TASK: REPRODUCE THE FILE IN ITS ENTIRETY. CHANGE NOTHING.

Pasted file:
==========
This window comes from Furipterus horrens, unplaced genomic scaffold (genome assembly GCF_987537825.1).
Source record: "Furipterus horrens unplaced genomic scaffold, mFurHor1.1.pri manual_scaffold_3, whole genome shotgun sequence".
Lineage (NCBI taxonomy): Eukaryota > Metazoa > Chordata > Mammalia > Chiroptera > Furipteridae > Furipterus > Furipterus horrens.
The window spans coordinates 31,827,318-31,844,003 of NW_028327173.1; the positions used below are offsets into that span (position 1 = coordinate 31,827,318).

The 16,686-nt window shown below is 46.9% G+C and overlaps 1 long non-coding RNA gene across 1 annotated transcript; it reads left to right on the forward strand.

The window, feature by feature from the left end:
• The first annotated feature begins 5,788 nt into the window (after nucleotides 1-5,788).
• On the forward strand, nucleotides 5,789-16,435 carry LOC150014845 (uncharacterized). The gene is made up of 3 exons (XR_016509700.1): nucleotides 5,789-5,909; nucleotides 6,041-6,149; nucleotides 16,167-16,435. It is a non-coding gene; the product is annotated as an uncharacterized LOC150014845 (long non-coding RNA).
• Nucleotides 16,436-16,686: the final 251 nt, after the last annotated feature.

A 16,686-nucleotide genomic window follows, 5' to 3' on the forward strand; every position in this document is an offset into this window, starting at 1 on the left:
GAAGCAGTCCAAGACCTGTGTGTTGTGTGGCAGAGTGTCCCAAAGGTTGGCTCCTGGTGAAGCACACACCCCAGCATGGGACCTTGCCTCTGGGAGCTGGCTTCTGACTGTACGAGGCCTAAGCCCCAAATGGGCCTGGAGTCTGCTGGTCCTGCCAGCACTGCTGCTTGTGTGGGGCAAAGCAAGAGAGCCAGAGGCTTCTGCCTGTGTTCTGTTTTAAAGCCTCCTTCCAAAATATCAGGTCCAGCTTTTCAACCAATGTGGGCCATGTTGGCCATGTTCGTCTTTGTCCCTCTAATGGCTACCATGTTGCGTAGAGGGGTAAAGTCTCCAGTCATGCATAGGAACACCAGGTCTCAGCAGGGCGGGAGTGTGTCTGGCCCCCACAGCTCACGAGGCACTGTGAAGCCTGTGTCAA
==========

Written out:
This window comes from Furipterus horrens, unplaced genomic scaffold (genome assembly GCF_987537825.1).
Source record: "Furipterus horrens unplaced genomic scaffold, mFurHor1.1.pri manual_scaffold_3, whole genome shotgun sequence".
Lineage (NCBI taxonomy): Eukaryota > Metazoa > Chordata > Mammalia > Chiroptera > Furipteridae > Furipterus > Furipterus horrens.
The window spans coordinates 31,827,318-31,844,003 of NW_028327173.1; the positions used below are offsets into that span (position 1 = coordinate 31,827,318).

The 16,686-nt window shown below is 46.9% G+C and overlaps 1 long non-coding RNA gene across 1 annotated transcript; it reads left to right on the forward strand.

The window, feature by feature from the left end:
• The first annotated feature begins 5,788 nt into the window (after nucleotides 1-5,788).
• On the forward strand, nucleotides 5,789-16,435 carry LOC150014845 (uncharacterized). The gene is made up of 3 exons (XR_016509700.1): nucleotides 5,789-5,909; nucleotides 6,041-6,149; nucleotides 16,167-16,435. It is a non-coding gene; the product is annotated as an uncharacterized LOC150014845 (long non-coding RNA).
• Nucleotides 16,436-16,686: the final 251 nt, after the last annotated feature.

A 16,686-nucleotide genomic window follows, 5' to 3' on the forward strand; every position in this document is an offset into this window, starting at 1 on the left:
GAAGCAGTCCAAGACCTGTGTGTTGTGTGGCAGAGTGTCCCAAAGGTTGGCTCCTGGTGAAGCACACACCCCAGCATGGGACCTTGCCTCTGGGAGCTGGCTTCTGACTGTACGAGGCCTAAGCCCCAAATGGGCCTGGAGTCTGCTGGTCCTGCCAGCACTGCTGCTTGTGTGGGGCAAAGCAAGAGAGCCAGAGGCTTCTGCCTGTGTTCTGTTTTAAAGCCTCCTTCCAAAATATCAGGTCCAGCTTTTCAACCAATGTGGGCCATGTTGGCCATGTTCGTCTTTGTCCCTCTAATGGCTACCATGTTGCGTAGAGGGGTAAAGTCTCCAGTCATGCATAGGAACACCAGGTCTCAGCAGGGCGGGAGTGTGTCTGGCCCCCACAGCTCACGAGGCACTGTGAAGCCTGTGTCAA